Jump to content
  • Welcome to the eG Forums, a service of the eGullet Society for Culinary Arts & Letters. The Society is a 501(c)3 not-for-profit organization dedicated to the advancement of the culinary arts. These advertising-free forums are provided free of charge through donations from Society members. Anyone may read the forums, but to post you must create a free account.

A Good Book on France?


eternal
 Share

Recommended Posts

Is there a good book I can get on the different regions of France, what they are known for in regards to food and wine and that is more culinary based than just a Fodors or Lonely Planet? I'm going to be in France for about 4 weeks in August and while I'm traveling with a local Lyonaise who is pretty knowledgeable in such things, I feel overwhelmed right now trying to at least get a grasp on such a broad topic. I'm not that interested in the really fancy places as my budget won't allow for it (traveling for 10 months :)) unless they have a good budget set menu for lunch.

On that note, I have a 15 hour layover in Paris a few weeks before I start traveling there and plan on taking the train into Les Halles. Any recommendations on a bistro near there? I've been to the Fallafel place before. Looking for a 20 euro set menu or a good steak au poivre and frites..

Link to comment
Share on other sites

Maybe out of Print? not sure but each book in the series that mentioned where to stay and eat were right on. Recipes very simple.

The Gastronomique series is published by Abbyville.

Sharing food with another human being is an intimate act that should not be indulged in lightly....MFK Fisher

Link to comment
Share on other sites

It's a sad fact that good eating and sleeping places in provincial France are, to put it euphemistically, in a state of flux. I'd get hold of a copy of the Logis hotel guide; it won't lead you to any gastronomic epiphanies, but it's very useful in out-of-the-way places.

For a general overview of French history and cuisine, Waverly Root's "France" is a wonderful read, but it has both the strengths and the weaknesses of having been written half a century ago.

John Whiting, London

Whitings Writings

Top Google/MSN hit for Paris Bistros

Link to comment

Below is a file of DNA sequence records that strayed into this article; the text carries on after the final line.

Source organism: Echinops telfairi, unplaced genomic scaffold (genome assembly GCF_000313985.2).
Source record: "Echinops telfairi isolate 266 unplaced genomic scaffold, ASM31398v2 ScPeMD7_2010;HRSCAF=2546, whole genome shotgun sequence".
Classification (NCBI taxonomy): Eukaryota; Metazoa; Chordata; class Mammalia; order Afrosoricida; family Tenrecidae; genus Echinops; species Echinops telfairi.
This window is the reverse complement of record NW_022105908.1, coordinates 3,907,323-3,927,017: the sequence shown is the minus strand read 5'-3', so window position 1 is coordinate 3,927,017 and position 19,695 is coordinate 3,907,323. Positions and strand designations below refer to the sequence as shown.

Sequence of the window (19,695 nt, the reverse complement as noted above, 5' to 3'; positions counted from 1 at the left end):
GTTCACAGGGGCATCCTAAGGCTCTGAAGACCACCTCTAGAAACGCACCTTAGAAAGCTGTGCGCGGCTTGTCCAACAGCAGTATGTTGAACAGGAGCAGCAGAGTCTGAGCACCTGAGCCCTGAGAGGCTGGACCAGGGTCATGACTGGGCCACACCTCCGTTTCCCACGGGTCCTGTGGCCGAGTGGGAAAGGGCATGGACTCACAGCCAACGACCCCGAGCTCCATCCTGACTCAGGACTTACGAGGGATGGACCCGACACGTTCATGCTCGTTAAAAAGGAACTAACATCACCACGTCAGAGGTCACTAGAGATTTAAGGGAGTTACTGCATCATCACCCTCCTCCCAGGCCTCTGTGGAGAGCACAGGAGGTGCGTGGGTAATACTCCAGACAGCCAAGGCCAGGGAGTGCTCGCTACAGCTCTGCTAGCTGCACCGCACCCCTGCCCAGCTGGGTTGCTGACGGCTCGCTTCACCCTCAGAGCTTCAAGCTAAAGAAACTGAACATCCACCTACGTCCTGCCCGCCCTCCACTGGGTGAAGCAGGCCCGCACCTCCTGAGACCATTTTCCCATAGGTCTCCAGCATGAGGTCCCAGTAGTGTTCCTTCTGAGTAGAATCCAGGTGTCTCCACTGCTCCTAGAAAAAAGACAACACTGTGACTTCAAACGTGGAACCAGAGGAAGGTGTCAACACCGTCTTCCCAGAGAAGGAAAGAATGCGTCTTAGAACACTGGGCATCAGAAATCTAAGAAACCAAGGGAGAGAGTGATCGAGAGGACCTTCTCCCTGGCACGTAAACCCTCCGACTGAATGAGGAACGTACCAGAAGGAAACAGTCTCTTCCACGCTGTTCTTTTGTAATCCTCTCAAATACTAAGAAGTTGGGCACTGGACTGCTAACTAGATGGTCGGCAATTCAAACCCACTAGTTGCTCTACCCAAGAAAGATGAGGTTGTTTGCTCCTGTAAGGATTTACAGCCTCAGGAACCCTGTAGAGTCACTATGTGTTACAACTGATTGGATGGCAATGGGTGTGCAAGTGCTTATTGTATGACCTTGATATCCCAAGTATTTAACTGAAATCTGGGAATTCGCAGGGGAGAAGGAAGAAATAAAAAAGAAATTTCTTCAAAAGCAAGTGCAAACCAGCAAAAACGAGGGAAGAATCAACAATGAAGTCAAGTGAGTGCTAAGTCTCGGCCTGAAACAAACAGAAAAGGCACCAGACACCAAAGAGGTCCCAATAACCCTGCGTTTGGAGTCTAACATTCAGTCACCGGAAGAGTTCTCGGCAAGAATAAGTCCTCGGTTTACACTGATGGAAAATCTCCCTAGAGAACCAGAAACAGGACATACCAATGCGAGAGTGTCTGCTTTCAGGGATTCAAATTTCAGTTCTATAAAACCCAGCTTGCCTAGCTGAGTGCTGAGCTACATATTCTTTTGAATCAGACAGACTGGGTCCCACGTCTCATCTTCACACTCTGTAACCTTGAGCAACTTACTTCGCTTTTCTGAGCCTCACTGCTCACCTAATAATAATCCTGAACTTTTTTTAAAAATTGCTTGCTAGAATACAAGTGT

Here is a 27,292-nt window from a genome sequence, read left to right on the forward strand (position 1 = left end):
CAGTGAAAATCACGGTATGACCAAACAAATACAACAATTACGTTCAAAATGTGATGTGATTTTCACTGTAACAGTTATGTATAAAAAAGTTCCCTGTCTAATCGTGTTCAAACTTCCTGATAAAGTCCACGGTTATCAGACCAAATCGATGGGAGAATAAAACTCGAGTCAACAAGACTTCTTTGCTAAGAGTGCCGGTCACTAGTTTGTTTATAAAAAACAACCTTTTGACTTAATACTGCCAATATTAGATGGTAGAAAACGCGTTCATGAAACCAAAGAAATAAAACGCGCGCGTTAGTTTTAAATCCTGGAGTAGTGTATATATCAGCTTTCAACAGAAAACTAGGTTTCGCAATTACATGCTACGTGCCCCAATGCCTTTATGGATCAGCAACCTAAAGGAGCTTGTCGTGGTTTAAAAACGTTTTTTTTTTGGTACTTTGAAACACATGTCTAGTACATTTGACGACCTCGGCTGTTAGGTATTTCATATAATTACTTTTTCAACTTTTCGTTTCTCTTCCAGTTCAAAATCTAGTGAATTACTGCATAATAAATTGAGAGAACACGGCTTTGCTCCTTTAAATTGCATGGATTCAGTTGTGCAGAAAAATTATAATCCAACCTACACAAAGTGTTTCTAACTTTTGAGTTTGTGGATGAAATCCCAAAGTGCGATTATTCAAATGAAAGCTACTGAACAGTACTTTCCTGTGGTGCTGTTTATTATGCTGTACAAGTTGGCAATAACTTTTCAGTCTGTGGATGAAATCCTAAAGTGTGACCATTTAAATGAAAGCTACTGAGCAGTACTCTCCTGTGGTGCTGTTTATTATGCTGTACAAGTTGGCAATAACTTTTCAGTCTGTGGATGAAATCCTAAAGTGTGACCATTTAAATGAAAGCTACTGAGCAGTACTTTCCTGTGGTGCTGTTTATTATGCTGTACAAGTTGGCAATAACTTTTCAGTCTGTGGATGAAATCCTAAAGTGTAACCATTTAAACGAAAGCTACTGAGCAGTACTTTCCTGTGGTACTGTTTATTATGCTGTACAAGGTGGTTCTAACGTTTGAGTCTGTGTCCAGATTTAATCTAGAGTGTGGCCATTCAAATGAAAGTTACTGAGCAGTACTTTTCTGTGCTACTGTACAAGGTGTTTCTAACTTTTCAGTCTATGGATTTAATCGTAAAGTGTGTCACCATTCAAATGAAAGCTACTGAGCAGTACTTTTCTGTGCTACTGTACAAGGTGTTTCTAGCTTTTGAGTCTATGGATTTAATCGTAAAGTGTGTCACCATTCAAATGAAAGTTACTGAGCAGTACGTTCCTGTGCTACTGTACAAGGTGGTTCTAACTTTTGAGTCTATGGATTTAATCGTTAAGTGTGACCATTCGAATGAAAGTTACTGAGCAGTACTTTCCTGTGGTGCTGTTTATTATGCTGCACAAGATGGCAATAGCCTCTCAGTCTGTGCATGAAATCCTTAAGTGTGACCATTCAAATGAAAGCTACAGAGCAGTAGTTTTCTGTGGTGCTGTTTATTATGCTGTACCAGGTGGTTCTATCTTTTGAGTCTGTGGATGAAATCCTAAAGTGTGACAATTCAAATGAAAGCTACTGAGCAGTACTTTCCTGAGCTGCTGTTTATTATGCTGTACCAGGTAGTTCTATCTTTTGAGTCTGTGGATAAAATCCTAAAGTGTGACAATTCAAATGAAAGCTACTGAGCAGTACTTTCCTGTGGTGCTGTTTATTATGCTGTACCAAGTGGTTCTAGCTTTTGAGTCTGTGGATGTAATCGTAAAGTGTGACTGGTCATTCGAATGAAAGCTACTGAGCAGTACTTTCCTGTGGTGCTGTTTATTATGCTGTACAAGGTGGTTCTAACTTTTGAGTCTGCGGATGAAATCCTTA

Share on other sites

On that note, I have a 15 hour layover in Paris a few weeks before I start traveling there and plan on taking the train into Les Halles. Any recommendations on a bistro near there? I've been to the Fallafel place before. Looking for a 20 euro set menu or a good steak au poivre and frites..

Not exactly "near" Les Halles (a 15 - 20 minute walk east, closer to Place des Vosges), but I had the best budget meal of my last trip to Paris at Café des Musées. It gets a pretty good review here, and I would agree that the frites are some of the best I've ever had. Particularly memorable was a terrine of blood sausage with green chartreuse. The set menu for lunch was certainly less than 20 euro.

True rye and true bourbon wake delight like any great wine...dignify man as possessing a palate that responds to them and ennoble his soul as shimmering with the response.

DeVoto, The Hour

Link to comment
Share on other sites

Following up on John's recommendation you might also want to look at:

Relais du Silence.

This is an association of independent hotels around France. They're normally a bit up market from the Logis (which we use all the time by the way) and the food can be pretty good.

We've been using them for many years and have never had a bad experience.

These, Logis and Michelin plus some research should get you what you want.

Link to comment
Share on other sites

I went down to the local bookstore and they didn't have much. Nor is there much in the Kindle store and it is too late for me to order them online (leaving on Sunday!) picked up the Michelin guide to wine regions in France. I figure it would be good primer on the regions and it mentions a few dining options in all the regions. I will take a look at the Relais du Silence. Thanks!

Link to comment
Share on other sites

Link to comment
Share on other sites

Although written 40 years ago, nothing comes close to what you want than "Guide Gourmand de la France" written by Henri Gault and Christian Millau. It's laid out like the Blue Guides and covers every bit of France in terms of its culinary landscape. It's in French. To get it, try the big antiquarian book sites like ABE Books or Alibris. Maybe Amazon has a used copy. It's unbelieveable.